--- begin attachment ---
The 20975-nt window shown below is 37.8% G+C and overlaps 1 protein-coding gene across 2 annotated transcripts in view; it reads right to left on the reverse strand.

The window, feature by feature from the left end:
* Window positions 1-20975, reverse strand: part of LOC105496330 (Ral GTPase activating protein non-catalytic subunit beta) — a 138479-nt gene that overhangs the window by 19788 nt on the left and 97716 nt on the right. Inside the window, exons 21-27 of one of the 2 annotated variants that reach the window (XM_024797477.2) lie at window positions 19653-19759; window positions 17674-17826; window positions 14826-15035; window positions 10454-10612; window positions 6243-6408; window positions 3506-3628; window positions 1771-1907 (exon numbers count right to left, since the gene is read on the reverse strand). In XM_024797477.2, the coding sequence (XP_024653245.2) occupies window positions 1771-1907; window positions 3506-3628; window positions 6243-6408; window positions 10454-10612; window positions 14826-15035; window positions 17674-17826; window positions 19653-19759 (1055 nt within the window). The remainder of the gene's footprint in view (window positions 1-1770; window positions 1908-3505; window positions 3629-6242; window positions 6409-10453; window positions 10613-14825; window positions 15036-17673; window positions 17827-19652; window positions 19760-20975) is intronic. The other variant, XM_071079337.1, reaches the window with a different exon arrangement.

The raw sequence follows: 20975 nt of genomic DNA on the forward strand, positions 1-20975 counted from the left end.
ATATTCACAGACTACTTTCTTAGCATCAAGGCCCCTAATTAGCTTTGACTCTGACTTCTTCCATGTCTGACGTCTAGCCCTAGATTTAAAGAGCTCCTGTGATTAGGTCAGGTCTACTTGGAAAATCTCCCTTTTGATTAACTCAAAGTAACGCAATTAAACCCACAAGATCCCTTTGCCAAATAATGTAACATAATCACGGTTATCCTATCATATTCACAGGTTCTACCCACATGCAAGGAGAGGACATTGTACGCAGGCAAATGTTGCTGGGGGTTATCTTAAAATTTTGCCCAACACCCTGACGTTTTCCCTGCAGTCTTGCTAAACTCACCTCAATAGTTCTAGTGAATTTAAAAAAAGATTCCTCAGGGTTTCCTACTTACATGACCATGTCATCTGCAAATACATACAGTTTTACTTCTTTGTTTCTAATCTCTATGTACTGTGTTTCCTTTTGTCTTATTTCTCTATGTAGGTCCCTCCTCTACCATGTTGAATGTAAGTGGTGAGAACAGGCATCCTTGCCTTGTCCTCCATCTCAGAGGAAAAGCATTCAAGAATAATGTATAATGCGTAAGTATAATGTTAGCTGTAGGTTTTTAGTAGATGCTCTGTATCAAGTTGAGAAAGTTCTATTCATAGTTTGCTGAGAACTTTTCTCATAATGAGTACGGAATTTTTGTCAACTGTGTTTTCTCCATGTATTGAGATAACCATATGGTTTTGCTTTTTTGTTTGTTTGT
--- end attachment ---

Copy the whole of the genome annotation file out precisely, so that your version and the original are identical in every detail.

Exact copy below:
The 20975-nt window shown below is 37.8% G+C and overlaps 1 protein-coding gene across 2 annotated transcripts in view; it reads right to left on the reverse strand.

The window, feature by feature from the left end:
* Window positions 1-20975, reverse strand: part of LOC105496330 (Ral GTPase activating protein non-catalytic subunit beta) — a 138479-nt gene that overhangs the window by 19788 nt on the left and 97716 nt on the right. Inside the window, exons 21-27 of one of the 2 annotated variants that reach the window (XM_024797477.2) lie at window positions 19653-19759; window positions 17674-17826; window positions 14826-15035; window positions 10454-10612; window positions 6243-6408; window positions 3506-3628; window positions 1771-1907 (exon numbers count right to left, since the gene is read on the reverse strand). In XM_024797477.2, the coding sequence (XP_024653245.2) occupies window positions 1771-1907; window positions 3506-3628; window positions 6243-6408; window positions 10454-10612; window positions 14826-15035; window positions 17674-17826; window positions 19653-19759 (1055 nt within the window). The remainder of the gene's footprint in view (window positions 1-1770; window positions 1908-3505; window positions 3629-6242; window positions 6409-10453; window positions 10613-14825; window positions 15036-17673; window positions 17827-19652; window positions 19760-20975) is intronic. The other variant, XM_071079337.1, reaches the window with a different exon arrangement.

The raw sequence follows: 20975 nt of genomic DNA on the forward strand, positions 1-20975 counted from the left end.
ATATTCACAGACTACTTTCTTAGCATCAAGGCCCCTAATTAGCTTTGACTCTGACTTCTTCCATGTCTGACGTCTAGCCCTAGATTTAAAGAGCTCCTGTGATTAGGTCAGGTCTACTTGGAAAATCTCCCTTTTGATTAACTCAAAGTAACGCAATTAAACCCACAAGATCCCTTTGCCAAATAATGTAACATAATCACGGTTATCCTATCATATTCACAGGTTCTACCCACATGCAAGGAGAGGACATTGTACGCAGGCAAATGTTGCTGGGGGTTATCTTAAAATTTTGCCCAACACCCTGACGTTTTCCCTGCAGTCTTGCTAAACTCACCTCAATAGTTCTAGTGAATTTAAAAAAAGATTCCTCAGGGTTTCCTACTTACATGACCATGTCATCTGCAAATACATACAGTTTTACTTCTTTGTTTCTAATCTCTATGTACTGTGTTTCCTTTTGTCTTATTTCTCTATGTAGGTCCCTCCTCTACCATGTTGAATGTAAGTGGTGAGAACAGGCATCCTTGCCTTGTCCTCCATCTCAGAGGAAAAGCATTCAAGAATAATGTATAATGCGTAAGTATAATGTTAGCTGTAGGTTTTTAGTAGATGCTCTGTATCAAGTTGAGAAAGTTCTATTCATAGTTTGCTGAGAACTTTTCTCATAATGAGTACGGAATTTTTGTCAACTGTGTTTTCTCCATGTATTGAGATAACCATATGGTTTTGCTTTTTTGTTTGTTTGT